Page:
The National Institutes of Health has ousted three employees who were involved in a highly questioned study of moderate alcohol use, and Director Francis S. Collins said he’s determined to prevent other bum studies from moving forward in the future.
Some of the researchers involved in the alcohol study had previously been funded by alcohol industry groups, leading critics to question whether the results of the NIH study would be tainted.
Dr. Collins canceled the study over the summer, and told Sen. Charles E. Grassley in a letter this week that some of those involved in the study are gone.
“As a result, three individuals are no longer employed at NIH or anywhere within the Department of Health and Human Services. While NIH has a longstanding commitment to keep administrative personnel action information confidential, we certainly understand the concerns that you have raised,” Dr. Collins told Mr. Grassley.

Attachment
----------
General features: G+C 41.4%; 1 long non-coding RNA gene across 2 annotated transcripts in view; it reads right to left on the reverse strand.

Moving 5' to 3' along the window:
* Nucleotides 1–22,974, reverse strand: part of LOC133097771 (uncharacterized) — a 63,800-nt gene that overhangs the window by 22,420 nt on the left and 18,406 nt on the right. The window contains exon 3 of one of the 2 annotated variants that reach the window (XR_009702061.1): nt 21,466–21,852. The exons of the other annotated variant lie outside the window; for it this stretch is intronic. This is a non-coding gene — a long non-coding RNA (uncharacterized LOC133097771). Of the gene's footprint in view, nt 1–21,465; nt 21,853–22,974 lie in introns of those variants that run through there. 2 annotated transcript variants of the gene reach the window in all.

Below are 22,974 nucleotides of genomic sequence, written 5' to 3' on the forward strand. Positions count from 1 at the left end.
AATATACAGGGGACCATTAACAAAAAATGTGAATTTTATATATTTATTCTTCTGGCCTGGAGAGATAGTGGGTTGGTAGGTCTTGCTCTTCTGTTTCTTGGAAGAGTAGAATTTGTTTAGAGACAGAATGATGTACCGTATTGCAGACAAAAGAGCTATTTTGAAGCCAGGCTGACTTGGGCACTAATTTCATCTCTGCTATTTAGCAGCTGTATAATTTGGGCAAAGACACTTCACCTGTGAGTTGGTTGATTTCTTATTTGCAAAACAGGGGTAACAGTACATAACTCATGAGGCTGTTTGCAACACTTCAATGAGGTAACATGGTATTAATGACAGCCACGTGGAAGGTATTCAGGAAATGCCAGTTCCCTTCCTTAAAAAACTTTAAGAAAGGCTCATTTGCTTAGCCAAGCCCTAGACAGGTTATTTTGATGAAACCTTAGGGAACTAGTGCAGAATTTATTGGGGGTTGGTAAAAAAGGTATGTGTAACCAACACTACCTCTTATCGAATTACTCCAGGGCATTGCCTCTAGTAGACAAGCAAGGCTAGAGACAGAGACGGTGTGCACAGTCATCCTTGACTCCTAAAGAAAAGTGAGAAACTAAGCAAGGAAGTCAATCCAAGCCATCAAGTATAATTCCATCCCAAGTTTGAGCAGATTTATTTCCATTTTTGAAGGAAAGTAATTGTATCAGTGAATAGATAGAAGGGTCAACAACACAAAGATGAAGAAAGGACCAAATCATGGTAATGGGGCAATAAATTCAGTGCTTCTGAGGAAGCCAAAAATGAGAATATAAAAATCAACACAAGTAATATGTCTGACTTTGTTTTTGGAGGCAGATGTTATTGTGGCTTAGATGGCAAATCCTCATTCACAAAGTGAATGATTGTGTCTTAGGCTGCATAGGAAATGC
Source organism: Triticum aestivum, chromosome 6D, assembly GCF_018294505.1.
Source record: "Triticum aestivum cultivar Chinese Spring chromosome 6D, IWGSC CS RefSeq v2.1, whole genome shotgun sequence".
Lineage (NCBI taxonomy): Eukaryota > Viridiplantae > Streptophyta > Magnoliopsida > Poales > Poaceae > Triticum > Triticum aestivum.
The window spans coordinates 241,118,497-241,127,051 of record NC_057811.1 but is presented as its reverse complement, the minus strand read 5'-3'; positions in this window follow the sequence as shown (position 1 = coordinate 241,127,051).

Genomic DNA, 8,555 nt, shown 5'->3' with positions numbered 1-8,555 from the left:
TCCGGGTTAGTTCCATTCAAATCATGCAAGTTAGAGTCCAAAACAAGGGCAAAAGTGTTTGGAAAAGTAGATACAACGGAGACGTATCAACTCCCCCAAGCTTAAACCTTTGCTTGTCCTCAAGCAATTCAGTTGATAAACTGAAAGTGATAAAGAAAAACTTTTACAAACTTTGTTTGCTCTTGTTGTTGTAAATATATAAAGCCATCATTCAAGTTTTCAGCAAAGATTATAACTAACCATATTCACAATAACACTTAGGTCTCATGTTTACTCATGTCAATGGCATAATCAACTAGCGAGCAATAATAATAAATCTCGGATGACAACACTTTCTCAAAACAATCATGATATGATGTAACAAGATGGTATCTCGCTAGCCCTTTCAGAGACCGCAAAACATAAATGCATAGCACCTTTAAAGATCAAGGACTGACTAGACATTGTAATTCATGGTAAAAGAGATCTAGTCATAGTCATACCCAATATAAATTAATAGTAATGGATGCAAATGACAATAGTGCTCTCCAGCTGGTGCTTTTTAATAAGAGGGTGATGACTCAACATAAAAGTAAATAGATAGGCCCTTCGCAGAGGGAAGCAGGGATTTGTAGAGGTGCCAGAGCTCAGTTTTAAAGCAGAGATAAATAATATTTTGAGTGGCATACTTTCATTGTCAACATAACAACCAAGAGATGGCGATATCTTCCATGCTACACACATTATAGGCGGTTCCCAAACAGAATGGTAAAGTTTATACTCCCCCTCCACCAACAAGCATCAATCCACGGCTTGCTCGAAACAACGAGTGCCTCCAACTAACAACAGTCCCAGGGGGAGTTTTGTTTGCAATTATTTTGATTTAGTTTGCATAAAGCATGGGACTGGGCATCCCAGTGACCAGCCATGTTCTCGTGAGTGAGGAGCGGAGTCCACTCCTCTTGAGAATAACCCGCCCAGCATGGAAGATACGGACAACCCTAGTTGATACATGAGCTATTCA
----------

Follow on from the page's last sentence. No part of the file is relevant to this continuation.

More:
He said the study will be formally ended on Jan. 31, after “an orderly closeout.” Total costs at that point will have been $4 million — far less than the $20 million Mr. Grassley said the NIH had suggested as a price tag at one point.
Mr. Grassley praised Dr. Collins for taking complaints about the study seriously.
“The questionable activities related to this study were alarming to me and all taxpayers and should have never happened in the first place,” he said. “NIH’s timely response and willingness to hold responsible parties accountable is what taxpayers expect and deserve from their federal government.”